Sourav Ganguly said that there was nothing alarming about Sachin Tendulkar’s recent dismissals in the two-Test series against New Zealand, and added that he should continue to focus on Test cricket.
Speaking at the fourth Dilip Sardesai Memorial Lecture on ‘The Effect of T20 on Test cricket’, the flamboyant left-hander, one of India’s most successful Test captains, said: “Tendulkar getting bowled is nothing new; he has been dismissed this way even at his peak.
“We should not forget that he is getting older. I notice that he is moving well, and his fitness and hunger for the game persists. He knows more about his game than all of us.”
“Having known Sachin for such a long time, I would like to believe that a return to form will happen.”
Asked about the negative effects of T20 on Test cricket, he spoke of the importance of adjustment.
“Look at Kevin Pietersen or Jacques Kallis. They play all three formats and adjust in order to be effective. When Sachin started to open in T20, he worked out a way to adjust his batting,” he said.
Ganguly also spoke of how playing all three forms could be helpful to players.
“I have always noted that Sachin uses the shorter format of the game to stay in form for Tests. At the start of the season, I believe such a stint will help,” he said.
A long acquaintance
Ganguly recalled that his acquaintance with Tendulkar went back to 1987 when both turned out for the MRF Pace Foundation trials.
“Sachin shared a room with me, I didn’t even know him. Both were trying to become fast bowlers and after watching us bowl a few deliveries to loosen up, Dennis Lillee advised me to try batting. Sachin too was told the same thing,” he said.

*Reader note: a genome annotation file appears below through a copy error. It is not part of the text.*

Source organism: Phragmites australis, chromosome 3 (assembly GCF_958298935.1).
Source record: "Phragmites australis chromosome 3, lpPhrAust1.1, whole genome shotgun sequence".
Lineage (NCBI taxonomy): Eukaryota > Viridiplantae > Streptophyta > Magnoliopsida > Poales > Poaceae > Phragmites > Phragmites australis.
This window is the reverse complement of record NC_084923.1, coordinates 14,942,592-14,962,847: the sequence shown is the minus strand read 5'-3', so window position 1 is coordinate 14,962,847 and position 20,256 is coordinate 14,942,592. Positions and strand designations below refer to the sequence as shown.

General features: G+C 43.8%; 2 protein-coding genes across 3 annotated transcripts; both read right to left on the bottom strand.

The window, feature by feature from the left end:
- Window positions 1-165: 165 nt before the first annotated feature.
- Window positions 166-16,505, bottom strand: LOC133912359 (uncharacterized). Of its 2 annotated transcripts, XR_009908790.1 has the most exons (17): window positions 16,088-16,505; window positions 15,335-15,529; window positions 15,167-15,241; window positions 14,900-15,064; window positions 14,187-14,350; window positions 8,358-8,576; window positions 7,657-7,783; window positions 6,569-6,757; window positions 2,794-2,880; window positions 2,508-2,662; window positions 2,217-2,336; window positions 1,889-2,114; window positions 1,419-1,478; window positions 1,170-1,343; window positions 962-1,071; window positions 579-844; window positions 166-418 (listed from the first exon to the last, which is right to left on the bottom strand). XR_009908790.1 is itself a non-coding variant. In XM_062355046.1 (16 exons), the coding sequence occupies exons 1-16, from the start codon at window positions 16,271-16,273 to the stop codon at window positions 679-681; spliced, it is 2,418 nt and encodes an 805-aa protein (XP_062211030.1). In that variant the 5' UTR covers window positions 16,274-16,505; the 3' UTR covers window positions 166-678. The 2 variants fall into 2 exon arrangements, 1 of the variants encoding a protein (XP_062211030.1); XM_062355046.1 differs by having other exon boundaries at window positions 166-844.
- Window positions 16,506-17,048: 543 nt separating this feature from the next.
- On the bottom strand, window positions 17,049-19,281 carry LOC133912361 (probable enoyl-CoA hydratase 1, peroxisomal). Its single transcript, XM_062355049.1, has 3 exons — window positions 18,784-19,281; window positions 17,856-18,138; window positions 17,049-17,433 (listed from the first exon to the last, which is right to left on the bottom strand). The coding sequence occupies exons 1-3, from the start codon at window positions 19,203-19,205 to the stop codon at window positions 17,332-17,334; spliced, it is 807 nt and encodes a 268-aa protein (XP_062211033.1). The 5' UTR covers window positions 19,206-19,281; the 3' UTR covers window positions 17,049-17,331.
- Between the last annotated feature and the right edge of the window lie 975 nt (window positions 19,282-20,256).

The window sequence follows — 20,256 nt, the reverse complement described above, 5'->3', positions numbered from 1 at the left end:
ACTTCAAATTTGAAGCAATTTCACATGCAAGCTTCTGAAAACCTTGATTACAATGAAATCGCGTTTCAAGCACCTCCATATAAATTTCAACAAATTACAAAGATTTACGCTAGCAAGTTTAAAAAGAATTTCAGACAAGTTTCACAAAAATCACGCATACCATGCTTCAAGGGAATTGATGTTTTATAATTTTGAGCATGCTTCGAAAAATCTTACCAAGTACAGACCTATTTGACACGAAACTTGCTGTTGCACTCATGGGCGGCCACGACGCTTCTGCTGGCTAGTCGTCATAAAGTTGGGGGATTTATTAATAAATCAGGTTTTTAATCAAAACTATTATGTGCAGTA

“Lillee told both to pad up — there was a shortage of batsmen at the trials to select pace bowlers — and, at that young age, we tried to please the coach by following his advise,” he recalled, agreeing with moderator Harsha Bhogle’s observation that Lillee had an eye for batsmen.
“Lillee certainly had an eye for Tendulkar, don’t know about me,” he quipped.
While he termed the IPL the best thing to have happened to Indian cricket — as it could potentially earn First Class cricketers financial security — Ganguly was emphatic that performing in Test cricket would remain the ultimate achievement.
“There is talk about money in T20 for youngsters playing the IPL. The best Test cricketers earn much more.
“The satisfaction of performing in Tests and the respect one earns on the strength of Test success is unmatched,” he said.
He pointed out that performances overseas was the sign of greatness, noting the late Dilip Sardesai’s ability to amass runs in the West Indies and England in 1970s.
“Batting without helmets, he took on pace attacks in the West Indies and then against England — that’s something to be proud of as an Indian Test player.”
Rajdeep Sardesai, son of the former Mumbai and India Test batsman, in his vote of thanks, said he felt the ease with which Ganguly had adapted to cricket television commentary after retirement as the reason for his continued popularity.